Bernadette Marie Calefell’s “performance ethnography” recounts her cultural and historical search of Malintzin Tenepal. As outlined in “Pro (re-)claiming Loss,” Calafell soon recognized that her search for Malintzin was actually a personal journey in search of herself. To know thyself through the embodiment of a (fore)”mother,” “sister,” and “lover,” Calefell realized that her cultural identity was not based upon the ownership of artifacts, her proximity to geographical locations, and could not be maintained through the love of another family member, but it was the embracing of all that is the Chicana membership by valuing the familial struggles and advancements and anticipating the future cultural goals of a people which shapes the individual, as seen through the representation of Malintzin Tenepal and personal growth.
What is interesting about the journey is that Calafell wanted to “pass” and “blend in” to obtain a closer identification to her culture. It was not a rejection of who she is, but it was an increased desire to belong. Through a lack of “proclaiming” and “reclaiming,” Calafell’s connections to her culture shifts based upon her geographical location. She was perceived as being both “authentic” and “inauthentic” while in North Carolina, not quite “cultural” enough, from her use of the Spanish language and her skin complexion. Yet, she felt completely at home in Arizona because she had the “luxury” of not having to question her cultural affiliation based upon the historical significance of the area and not needing to feel that she needed to measure up because she was surrounded by love of her family. On the other hand, Calafell does admit to cultural loss and did not answer the “whisperings” of Malintzin Tenepal. “The voices whispering all along, were they hers? Were they mine or someone else’s? The ghost of Malintzin Tenepal has been banging on my door again” (46).
Still Calafell identifies with Tenepal. She dreamed, “Marina, I come to you now because, honestly, I see that you and I are in the same boat. We have both lost our voices” (47). Calafell traveled to Mexico in search of Tenepal and her sites of memory. She found that Marina’s sites of memory were “destroyed” and/”unidentified” and silenced. Malintzin had no “recognized” cultural home. “The fact that Malintzin’s house remains unmarked and unendorsed again attests to the way that Malintzin is devalued in the writing of history” (48).
Calafell’s mission becomes one of “self-knowledge” and “possibilities.” Although Tenepal is not “memorialized” the larger community, the individual journey is a “performance ethnography” that attempts to rewrite the master narrative that has overlooked her contributions to her people. Calafell explained,
In this space, I create my own embodied understanding of my legacy, of my culture. All along I had been mourning the loss of my voice, culture, and story not realizing that in this process, in this space of anticipation and finally in this space of reclamation and reconciliation through the traversing of my past, present, and future I have created a space of new possibilities, what Pollock terms a possible real. The possibility of remaking in the performance of language and in this embodiment of history can be liberatory and intoxicating as it is the ultimate seduction. (51-52)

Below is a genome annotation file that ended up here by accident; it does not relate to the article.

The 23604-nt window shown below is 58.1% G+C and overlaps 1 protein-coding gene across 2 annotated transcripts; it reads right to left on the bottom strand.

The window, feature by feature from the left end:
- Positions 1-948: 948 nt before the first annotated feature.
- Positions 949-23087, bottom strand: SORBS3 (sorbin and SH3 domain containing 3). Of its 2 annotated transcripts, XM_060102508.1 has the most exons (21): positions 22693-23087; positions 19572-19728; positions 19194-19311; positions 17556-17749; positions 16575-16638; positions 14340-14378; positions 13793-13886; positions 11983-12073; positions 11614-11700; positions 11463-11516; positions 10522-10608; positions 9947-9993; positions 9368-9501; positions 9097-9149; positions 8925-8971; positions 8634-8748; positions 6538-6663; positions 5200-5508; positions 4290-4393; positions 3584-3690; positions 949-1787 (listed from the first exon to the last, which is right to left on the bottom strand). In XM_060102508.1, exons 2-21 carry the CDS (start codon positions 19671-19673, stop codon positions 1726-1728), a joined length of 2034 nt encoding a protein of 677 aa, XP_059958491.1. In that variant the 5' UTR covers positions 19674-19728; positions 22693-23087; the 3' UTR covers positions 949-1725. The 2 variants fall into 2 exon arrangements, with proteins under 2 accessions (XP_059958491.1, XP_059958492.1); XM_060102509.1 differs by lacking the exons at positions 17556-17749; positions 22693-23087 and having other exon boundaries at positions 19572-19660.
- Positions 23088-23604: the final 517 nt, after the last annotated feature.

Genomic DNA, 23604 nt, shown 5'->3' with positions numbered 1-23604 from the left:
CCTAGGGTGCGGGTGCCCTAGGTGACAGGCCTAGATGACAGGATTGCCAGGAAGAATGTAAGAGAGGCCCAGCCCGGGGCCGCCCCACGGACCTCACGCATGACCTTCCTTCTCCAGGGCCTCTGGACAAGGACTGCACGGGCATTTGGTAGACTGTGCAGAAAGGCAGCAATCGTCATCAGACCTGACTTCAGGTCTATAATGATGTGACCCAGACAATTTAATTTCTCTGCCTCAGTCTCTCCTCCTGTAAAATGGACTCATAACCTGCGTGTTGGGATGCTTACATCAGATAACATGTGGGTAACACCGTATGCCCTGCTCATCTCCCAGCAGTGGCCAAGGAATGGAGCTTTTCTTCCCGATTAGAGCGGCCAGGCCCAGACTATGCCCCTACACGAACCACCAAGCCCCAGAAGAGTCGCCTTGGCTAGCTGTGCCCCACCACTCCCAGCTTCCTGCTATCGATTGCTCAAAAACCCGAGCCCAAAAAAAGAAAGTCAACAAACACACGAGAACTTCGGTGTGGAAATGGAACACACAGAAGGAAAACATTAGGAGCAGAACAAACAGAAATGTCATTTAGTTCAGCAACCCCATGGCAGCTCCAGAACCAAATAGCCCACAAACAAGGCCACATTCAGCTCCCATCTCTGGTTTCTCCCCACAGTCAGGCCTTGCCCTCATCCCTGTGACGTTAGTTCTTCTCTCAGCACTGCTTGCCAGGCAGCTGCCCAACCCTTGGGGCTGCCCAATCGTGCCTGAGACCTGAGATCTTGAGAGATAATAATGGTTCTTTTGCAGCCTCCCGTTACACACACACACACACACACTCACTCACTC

Calafell draws similarity between the “anticipation of possibility” of Chicano/a culture and “queer temporality.” Recognizing that the Chicano/a people are like turtles, who carry their homes on their backs, I recognize many parallels within the African American culture, which is, by in large, people who are removed from an ancestral geographical identity of Africa, and people who must derive its cultural identity through self-recognition of “archetypes” and “jeremaids” of a positive people and their common goals. The master narrative becomes less important, resulting in a “proclaiming” and “reclaiming” of a people. Calafell said, “My intention is not to use this framework as if to suggest that those who employ a queer temporality have no history of their own, thus they must create history; rather I argue that dominant discourses do in fact include them in narrative, but in ways that marginalize them, do not privilege their experiences, or allow them to define those experiences” (52-53).
The author suggests using personal narratives and its “disidenticatory strategies” to disrupt the master narratives. The Calafell’s article suggests that individuals may undertake recovery strategies of Social Histories of Rhetoric. Individuals are able to perform the “rhetoric of pilgrimage,” “re-story history,” and “rewrite space” to a give back the voices of loss memories. Calafell takes a cue from Erik Doxtader; she said, “I identify performative process or pilgrimage as a means of honoring identities in the making and alternative forms of advocacy (“Making Rhetorical History”)” (54). The procedure is both “action” and “object.” It is through this discovery of Malintzin Tenepal that Calafell finds a part of herself and a greater appreciation of her cultural identity.
“Activisim is an engagement with the hauntings of history, a dialogue between the memories of the past and the imaginings of the future manifested through the acts of our own present yearnings. It is an encounter with the ghosts that reside within and inhabit the symbolic and geographic spaces that shape our worlds” (Rodriguez 37).